|Publication number||US7214068 B2|
|Application number||US 11/004,175|
|Publication date||May 8, 2007|
|Filing date||Dec 3, 2004|
|Priority date||Dec 3, 2004|
|Also published as||US20060122658|
|Publication number||004175, 11004175, US 7214068 B2, US 7214068B2, US-B2-7214068, US7214068 B2, US7214068B2|
|Inventors||Christine G. Kronich, Todd H. Schaefer, Scott J. Robinson|
|Original Assignee||Medtronic, Inc.|
|Export Citation||BiBTeX, EndNote, RefMan|
|Patent Citations (4), Referenced by (13), Classifications (14), Legal Events (4)|
|External Links: USPTO, USPTO Assignment, Espacenet|
This invention relates generally to implantable medical devices (IMDs) having radio frequency (RF) telemetry capabilities for uplink, transmitting patient data, further IMD and downlink, receiving programming and interrogation commands to and from an external programmer or other medical device, and more particularly, a laser ribbon bond pad array connector used for electrical connection between a RF module and an IMD circuit board within an IMD housing.
A wide variety of implantable medical devices (IMDs) that employ electronic circuitry for providing electrical stimulation of body tissue and/or monitoring a physiologic condition are known in the art. IMDs may include implantable pulse generators (IPG), cardiac pacemakers, pacemaker-cardioverter-defibrillators, nerve, muscle and neurological stimulators, cardiomyostimulators, implantable drug dispensers, implantable cardiac signal monitors and recorders, and the like. IMDs typically include a housing that encloses a variety of internal components and isolates them from the implanted environment. IMDs may include integrated circuits, charging capacitors, batteries, and other components that are enclosed in hermetically sealed metallic housings. Within the human body, for example, the housing must be sealed to prevent ingress of fluids that can cause the device to short circuit or corrode internal components, which renders the IMD inoperable.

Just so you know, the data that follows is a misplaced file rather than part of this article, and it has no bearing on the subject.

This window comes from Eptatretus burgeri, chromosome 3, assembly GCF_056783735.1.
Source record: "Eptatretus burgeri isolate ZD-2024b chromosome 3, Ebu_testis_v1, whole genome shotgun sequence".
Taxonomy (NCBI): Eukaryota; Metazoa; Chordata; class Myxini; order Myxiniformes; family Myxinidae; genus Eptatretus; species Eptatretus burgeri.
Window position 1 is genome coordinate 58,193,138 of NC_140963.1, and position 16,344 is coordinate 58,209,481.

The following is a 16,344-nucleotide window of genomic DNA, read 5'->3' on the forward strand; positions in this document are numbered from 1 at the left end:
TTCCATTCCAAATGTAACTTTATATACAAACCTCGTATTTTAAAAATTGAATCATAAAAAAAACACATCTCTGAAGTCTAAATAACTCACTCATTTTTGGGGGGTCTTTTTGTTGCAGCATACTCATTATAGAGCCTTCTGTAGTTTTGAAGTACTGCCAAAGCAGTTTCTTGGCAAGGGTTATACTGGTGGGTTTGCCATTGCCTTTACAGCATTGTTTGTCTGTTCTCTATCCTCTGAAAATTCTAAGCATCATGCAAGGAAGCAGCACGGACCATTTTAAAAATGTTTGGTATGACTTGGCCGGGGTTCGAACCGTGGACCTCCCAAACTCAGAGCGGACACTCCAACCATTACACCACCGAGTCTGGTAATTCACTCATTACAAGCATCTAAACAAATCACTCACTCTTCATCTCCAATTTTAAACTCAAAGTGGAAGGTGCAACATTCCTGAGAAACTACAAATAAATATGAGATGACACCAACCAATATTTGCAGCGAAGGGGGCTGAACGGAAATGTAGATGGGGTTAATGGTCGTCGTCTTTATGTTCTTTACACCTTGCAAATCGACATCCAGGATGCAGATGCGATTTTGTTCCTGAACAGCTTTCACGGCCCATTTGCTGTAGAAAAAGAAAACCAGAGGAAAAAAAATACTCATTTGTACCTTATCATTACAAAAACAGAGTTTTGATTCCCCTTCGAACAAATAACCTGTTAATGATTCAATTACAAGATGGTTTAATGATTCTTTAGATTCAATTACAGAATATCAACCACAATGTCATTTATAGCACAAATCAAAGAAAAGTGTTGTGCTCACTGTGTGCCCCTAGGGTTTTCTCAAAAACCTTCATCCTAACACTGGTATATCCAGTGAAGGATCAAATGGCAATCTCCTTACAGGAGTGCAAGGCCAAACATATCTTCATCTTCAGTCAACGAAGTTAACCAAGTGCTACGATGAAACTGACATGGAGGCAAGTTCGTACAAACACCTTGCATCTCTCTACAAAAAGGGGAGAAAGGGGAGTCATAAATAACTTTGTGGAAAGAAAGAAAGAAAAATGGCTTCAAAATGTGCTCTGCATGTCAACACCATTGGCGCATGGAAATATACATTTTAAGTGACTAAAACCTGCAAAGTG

The IMDs typically comprise a hermetically sealed housing containing the battery and electronic circuitry. Many IMDs are capable of two-way communication or telemetry between the IMD and an external device, (e.g., a programmer). For example, in a pacemaker system, a programmer downloads data to an implanted pacemaker such as operating instructions and software. Likewise, data may flow in the opposite direction; that is, from the implanted pacemaker to the programmer for analysis. In fact, modern pacemakers are capable of storing significant amounts of data about the patient (e.g., average heart rate) and the pacemaker itself (e.g., battery status), which may need to be frequently transmitted to the programmer for evaluation by the physician.